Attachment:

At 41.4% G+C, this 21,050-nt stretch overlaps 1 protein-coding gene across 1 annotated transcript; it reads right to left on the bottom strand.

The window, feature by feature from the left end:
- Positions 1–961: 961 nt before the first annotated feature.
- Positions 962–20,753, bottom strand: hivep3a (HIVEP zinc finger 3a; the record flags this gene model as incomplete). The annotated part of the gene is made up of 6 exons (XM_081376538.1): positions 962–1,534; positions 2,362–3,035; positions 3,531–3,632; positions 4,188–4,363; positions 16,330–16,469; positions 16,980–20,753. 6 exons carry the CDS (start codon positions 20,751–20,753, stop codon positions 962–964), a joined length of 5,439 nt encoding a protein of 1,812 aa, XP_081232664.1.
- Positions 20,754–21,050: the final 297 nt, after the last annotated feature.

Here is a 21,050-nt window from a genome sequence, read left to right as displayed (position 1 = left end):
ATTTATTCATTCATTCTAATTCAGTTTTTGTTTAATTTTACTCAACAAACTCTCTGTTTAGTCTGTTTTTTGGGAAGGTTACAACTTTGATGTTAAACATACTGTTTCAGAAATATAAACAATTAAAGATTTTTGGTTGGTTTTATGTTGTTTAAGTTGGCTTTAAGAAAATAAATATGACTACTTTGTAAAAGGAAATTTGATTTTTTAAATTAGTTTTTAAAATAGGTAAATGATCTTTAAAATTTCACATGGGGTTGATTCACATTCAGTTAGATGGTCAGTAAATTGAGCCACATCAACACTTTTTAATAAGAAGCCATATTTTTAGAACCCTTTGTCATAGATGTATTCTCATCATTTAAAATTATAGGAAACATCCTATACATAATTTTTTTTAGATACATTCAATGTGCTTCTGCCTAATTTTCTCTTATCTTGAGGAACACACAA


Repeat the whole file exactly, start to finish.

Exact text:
At 41.4% G+C, this 21,050-nt stretch overlaps 1 protein-coding gene across 1 annotated transcript; it reads right to left on the bottom strand.

The window, feature by feature from the left end:
- Positions 1–961: 961 nt before the first annotated feature.
- Positions 962–20,753, bottom strand: hivep3a (HIVEP zinc finger 3a; the record flags this gene model as incomplete). The annotated part of the gene is made up of 6 exons (XM_081376538.1): positions 962–1,534; positions 2,362–3,035; positions 3,531–3,632; positions 4,188–4,363; positions 16,330–16,469; positions 16,980–20,753. 6 exons carry the CDS (start codon positions 20,751–20,753, stop codon positions 962–964), a joined length of 5,439 nt encoding a protein of 1,812 aa, XP_081232664.1.
- Positions 20,754–21,050: the final 297 nt, after the last annotated feature.

Here is a 21,050-nt window from a genome sequence, read left to right as displayed (position 1 = left end):
ATTTATTCATTCATTCTAATTCAGTTTTTGTTTAATTTTACTCAACAAACTCTCTGTTTAGTCTGTTTTTTGGGAAGGTTACAACTTTGATGTTAAACATACTGTTTCAGAAATATAAACAATTAAAGATTTTTGGTTGGTTTTATGTTGTTTAAGTTGGCTTTAAGAAAATAAATATGACTACTTTGTAAAAGGAAATTTGATTTTTTAAATTAGTTTTTAAAATAGGTAAATGATCTTTAAAATTTCACATGGGGTTGATTCACATTCAGTTAGATGGTCAGTAAATTGAGCCACATCAACACTTTTTAATAAGAAGCCATATTTTTAGAACCCTTTGTCATAGATGTATTCTCATCATTTAAAATTATAGGAAACATCCTATACATAATTTTTTTTAGATACATTCAATGTGCTTCTGCCTAATTTTCTCTTATCTTGAGGAACACACAA